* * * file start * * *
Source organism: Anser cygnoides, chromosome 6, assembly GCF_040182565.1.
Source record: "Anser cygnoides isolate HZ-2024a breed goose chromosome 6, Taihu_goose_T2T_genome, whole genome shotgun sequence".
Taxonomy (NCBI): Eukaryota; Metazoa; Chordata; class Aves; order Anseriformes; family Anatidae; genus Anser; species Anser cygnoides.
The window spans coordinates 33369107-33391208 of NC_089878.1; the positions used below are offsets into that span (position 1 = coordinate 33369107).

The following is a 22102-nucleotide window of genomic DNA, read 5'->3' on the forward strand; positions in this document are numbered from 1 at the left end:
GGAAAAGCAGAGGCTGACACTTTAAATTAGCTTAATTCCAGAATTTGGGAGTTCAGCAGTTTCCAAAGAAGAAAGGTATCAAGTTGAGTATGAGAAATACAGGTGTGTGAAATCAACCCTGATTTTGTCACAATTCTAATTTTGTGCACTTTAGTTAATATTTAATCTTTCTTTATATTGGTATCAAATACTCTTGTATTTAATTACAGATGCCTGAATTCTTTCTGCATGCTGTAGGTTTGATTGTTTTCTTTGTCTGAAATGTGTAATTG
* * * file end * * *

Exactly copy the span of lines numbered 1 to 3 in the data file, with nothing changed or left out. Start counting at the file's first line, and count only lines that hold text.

Source organism: Anser cygnoides, chromosome 6, assembly GCF_040182565.1.
Source record: "Anser cygnoides isolate HZ-2024a breed goose chromosome 6, Taihu_goose_T2T_genome, whole genome shotgun sequence".
Taxonomy (NCBI): Eukaryota; Metazoa; Chordata; class Aves; order Anseriformes; family Anatidae; genus Anser; species Anser cygnoides.